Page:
By Amy Abdelsayed for Boulder City Review
Tim Blueflint knows that flute making is far more convoluted than being a simple mechanical skill. For the owner of the Native American flute shop Shades of Rez in Boulder City, it is an underrated fine art form, a tie to cultural identity and a voice.
Blueflint, who is a member of the Chipewa tribe, travels the country performing shows as a Native American flutist, attending Native Indian arts festivals, markets, fine art shows and choosing wood for his own creations. While he lives in Henderson, every instrument he produces is made in his little shop on Foothill Drive in Boulder City.
“It’s an interesting thing because not only is the Native flute an object of art, it’s also a musical instrument,” Blueflint said. “So trying to be recognized for the functionality and the preciseness of the instrument, and yet still be recognized for the beauty of the art is my goal.”
Blueflint has sold Native American flutes to clients from all over the world. He has buyers in Canada, Japan, Belgium, Italy, Denmark, Australia and England, just to name a few.
His flutes have caught the attention of the popular documentary television series “How It’s Made” on the Discovery Channel. Blueflint says that the show reached out to him and shot a segment about his handcrafted flutes for an episode that airs in the new season early this fall.
Blueflint says that a basic Native flute can take anywhere from six to eight hours to make, but the more intricate flutes can take weeks, or even months, to complete. And while his flutes start at $130, he says that some of them sell for over $12,000.
There is a reason for the high price. Each flute is a combination of concept, design, craftsmanship and technique.
Blueflint said that he personally hand picks all of the wood used for each flute. You won’t find wood from Home Depot in his shop anytime soon.
“You need to find just the right piece of wood and other pieces of wood to match it and contrast it,” he said. “When I’m on the road, that’s when I go to hardware stores and buy my wood. Mostly little one-man sawmills or reclaimed (woods). In some cases I harvest my own.”
Blueflint said that right now he has some reclaimed fleets in his inventory of Alaskan Yellow Cedar that once formed the trusses of the original roller coaster at Disneyland.
“They come with these cool little stories,” he said.
The slogan of his shop, “Native American Flutes for the Seventh Generation”, has quite the story as well. When asked what he meant by “seventh generation,” Blueflint smiled and said that the slogan had already done its job.
“I put that in the name because I wanted people to ask,” he said. Blueflint explained that “seventh generation” is a universal Native American teaching that started with the Algonquin people in the north east but had been adopted nation wide.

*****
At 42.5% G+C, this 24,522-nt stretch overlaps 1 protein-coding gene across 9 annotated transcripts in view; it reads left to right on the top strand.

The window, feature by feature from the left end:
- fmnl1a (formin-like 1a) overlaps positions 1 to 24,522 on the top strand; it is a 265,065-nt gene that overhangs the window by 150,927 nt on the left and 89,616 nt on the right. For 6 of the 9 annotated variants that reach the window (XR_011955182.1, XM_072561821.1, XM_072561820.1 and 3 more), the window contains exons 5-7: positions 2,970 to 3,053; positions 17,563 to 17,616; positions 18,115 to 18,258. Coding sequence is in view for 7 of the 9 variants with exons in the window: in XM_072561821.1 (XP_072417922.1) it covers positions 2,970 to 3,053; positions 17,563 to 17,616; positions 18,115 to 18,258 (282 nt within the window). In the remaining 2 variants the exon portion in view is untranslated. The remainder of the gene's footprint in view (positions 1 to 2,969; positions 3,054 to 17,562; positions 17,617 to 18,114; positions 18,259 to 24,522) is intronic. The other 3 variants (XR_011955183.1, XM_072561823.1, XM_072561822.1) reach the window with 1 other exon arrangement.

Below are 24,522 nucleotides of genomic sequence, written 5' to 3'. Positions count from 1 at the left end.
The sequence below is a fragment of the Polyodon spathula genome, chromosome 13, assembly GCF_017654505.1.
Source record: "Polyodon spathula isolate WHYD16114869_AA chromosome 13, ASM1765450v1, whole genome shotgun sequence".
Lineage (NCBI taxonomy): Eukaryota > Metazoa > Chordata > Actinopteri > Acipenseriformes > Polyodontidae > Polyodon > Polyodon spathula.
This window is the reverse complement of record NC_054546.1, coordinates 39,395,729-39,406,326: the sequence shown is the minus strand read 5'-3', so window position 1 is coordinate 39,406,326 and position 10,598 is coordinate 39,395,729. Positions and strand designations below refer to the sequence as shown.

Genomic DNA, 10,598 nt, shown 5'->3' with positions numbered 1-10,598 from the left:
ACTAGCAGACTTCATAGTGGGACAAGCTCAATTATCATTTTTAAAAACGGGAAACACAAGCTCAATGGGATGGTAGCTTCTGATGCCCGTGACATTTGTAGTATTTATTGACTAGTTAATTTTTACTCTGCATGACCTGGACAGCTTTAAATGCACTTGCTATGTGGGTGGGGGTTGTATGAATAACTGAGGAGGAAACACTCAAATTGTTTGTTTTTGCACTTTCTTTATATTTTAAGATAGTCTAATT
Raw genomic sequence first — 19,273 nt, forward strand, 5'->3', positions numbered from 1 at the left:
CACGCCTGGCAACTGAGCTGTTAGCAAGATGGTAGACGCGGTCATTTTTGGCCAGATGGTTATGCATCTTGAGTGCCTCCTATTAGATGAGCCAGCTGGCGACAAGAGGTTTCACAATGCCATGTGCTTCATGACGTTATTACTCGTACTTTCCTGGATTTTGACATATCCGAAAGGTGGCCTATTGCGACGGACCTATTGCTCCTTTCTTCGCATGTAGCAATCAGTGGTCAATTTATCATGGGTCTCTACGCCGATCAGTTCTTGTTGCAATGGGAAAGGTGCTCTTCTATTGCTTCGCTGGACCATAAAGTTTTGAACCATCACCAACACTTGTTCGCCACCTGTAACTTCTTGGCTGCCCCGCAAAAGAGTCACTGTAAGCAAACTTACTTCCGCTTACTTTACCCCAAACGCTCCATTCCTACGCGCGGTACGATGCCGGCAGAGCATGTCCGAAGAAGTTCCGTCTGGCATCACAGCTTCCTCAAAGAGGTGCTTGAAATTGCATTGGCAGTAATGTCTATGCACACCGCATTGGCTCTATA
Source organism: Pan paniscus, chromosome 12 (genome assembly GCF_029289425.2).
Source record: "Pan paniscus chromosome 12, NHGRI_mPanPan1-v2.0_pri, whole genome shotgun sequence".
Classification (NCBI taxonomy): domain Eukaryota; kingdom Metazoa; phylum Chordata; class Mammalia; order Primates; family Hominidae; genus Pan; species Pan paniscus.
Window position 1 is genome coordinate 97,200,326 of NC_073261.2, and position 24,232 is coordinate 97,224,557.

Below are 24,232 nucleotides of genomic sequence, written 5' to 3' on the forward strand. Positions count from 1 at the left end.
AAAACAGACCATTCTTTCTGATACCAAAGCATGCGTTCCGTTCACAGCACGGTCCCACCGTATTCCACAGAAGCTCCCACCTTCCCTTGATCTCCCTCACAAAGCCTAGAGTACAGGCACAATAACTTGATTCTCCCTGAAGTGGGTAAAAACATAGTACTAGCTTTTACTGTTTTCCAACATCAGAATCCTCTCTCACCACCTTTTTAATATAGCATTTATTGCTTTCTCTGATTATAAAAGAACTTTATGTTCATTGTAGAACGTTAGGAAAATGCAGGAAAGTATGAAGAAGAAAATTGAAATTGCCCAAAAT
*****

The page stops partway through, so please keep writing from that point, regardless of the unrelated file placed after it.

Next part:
“When we, as people in the present time, make any kind of decisions that have far reaching effects – whether it be economy, environment, business, or whatever – we should consider how our decisions are going to affect seven generations from now,” he said.
But for Blueflint, the idea works looking back as well.
“When I think about seventh generation,” he said, “I think about seven generations ago: the people that were here that protected the traditions of flutes, Native American traditions – sometimes to the point that they gave their lives to protect them. Those people where truly making those decisions and trying to preserve those traditions so that today we can enjoy, honor and respect those things.”
Blueflint said that he has been playing flutes longer than he has been making them; he has been a flutist for about 25 years and a flute-maker for about 10. He said becoming a flute-maker just seemed like the natural progression.
“They say curiosity killed the cat, well actually curiosity made me a flute maker,” he said. “Even to day I look at these things and I think, ‘How awesome, I made that.’”
Blueflint refuses to work on a flute if things do not flow or if he is lacking creative rhythm, despite it being his main source of income. Sometimes he needs to break away from the shop, he said, and do some fly fishing at the ponds in Boulder City until he gets inspired again.
“It’s important,” he said. “It’s art, not manufacturing.”
“As an artist you’re always pushing the envelope. You’re never really satisfied where you are. And if you are, well then you are just manufacturing and you’re not creating anymore.”
This article was originally published here: Boulder City Review